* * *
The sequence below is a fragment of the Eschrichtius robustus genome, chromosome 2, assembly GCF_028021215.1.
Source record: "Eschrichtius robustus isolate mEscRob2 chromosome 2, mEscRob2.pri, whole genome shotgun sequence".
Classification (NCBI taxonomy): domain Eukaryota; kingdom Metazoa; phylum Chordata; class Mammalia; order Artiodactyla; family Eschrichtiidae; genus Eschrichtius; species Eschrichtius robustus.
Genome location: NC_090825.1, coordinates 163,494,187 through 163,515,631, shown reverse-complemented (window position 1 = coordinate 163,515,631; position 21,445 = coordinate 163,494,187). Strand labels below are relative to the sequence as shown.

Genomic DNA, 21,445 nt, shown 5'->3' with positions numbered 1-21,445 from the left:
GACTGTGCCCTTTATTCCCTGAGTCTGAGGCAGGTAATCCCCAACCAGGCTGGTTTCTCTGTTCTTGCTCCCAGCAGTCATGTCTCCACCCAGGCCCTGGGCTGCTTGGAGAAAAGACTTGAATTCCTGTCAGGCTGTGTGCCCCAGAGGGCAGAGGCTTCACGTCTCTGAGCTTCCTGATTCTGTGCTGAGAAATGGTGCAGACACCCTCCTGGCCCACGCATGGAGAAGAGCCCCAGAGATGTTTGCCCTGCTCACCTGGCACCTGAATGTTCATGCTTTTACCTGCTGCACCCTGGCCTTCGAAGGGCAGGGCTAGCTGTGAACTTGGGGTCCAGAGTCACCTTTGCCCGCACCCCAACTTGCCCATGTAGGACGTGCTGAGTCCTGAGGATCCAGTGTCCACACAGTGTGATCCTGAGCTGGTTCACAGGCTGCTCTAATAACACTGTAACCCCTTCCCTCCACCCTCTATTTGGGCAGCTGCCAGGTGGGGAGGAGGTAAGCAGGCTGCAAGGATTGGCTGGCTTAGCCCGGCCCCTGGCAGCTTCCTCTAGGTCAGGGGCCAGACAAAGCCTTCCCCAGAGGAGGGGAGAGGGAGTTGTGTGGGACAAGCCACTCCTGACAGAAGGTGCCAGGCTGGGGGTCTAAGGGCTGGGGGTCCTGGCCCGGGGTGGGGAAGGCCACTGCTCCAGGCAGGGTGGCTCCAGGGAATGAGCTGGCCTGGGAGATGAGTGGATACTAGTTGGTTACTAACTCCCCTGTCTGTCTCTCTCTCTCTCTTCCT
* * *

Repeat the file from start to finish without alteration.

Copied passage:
The sequence below is a fragment of the Eschrichtius robustus genome, chromosome 2, assembly GCF_028021215.1.
Source record: "Eschrichtius robustus isolate mEscRob2 chromosome 2, mEscRob2.pri, whole genome shotgun sequence".
Classification (NCBI taxonomy): domain Eukaryota; kingdom Metazoa; phylum Chordata; class Mammalia; order Artiodactyla; family Eschrichtiidae; genus Eschrichtius; species Eschrichtius robustus.
Genome location: NC_090825.1, coordinates 163,494,187 through 163,515,631, shown reverse-complemented (window position 1 = coordinate 163,515,631; position 21,445 = coordinate 163,494,187). Strand labels below are relative to the sequence as shown.

Genomic DNA, 21,445 nt, shown 5'->3' with positions numbered 1-21,445 from the left:
GACTGTGCCCTTTATTCCCTGAGTCTGAGGCAGGTAATCCCCAACCAGGCTGGTTTCTCTGTTCTTGCTCCCAGCAGTCATGTCTCCACCCAGGCCCTGGGCTGCTTGGAGAAAAGACTTGAATTCCTGTCAGGCTGTGTGCCCCAGAGGGCAGAGGCTTCACGTCTCTGAGCTTCCTGATTCTGTGCTGAGAAATGGTGCAGACACCCTCCTGGCCCACGCATGGAGAAGAGCCCCAGAGATGTTTGCCCTGCTCACCTGGCACCTGAATGTTCATGCTTTTACCTGCTGCACCCTGGCCTTCGAAGGGCAGGGCTAGCTGTGAACTTGGGGTCCAGAGTCACCTTTGCCCGCACCCCAACTTGCCCATGTAGGACGTGCTGAGTCCTGAGGATCCAGTGTCCACACAGTGTGATCCTGAGCTGGTTCACAGGCTGCTCTAATAACACTGTAACCCCTTCCCTCCACCCTCTATTTGGGCAGCTGCCAGGTGGGGAGGAGGTAAGCAGGCTGCAAGGATTGGCTGGCTTAGCCCGGCCCCTGGCAGCTTCCTCTAGGTCAGGGGCCAGACAAAGCCTTCCCCAGAGGAGGGGAGAGGGAGTTGTGTGGGACAAGCCACTCCTGACAGAAGGTGCCAGGCTGGGGGTCTAAGGGCTGGGGGTCCTGGCCCGGGGTGGGGAAGGCCACTGCTCCAGGCAGGGTGGCTCCAGGGAATGAGCTGGCCTGGGAGATGAGTGGATACTAGTTGGTTACTAACTCCCCTGTCTGTCTCTCTCTCTCTCTTCCT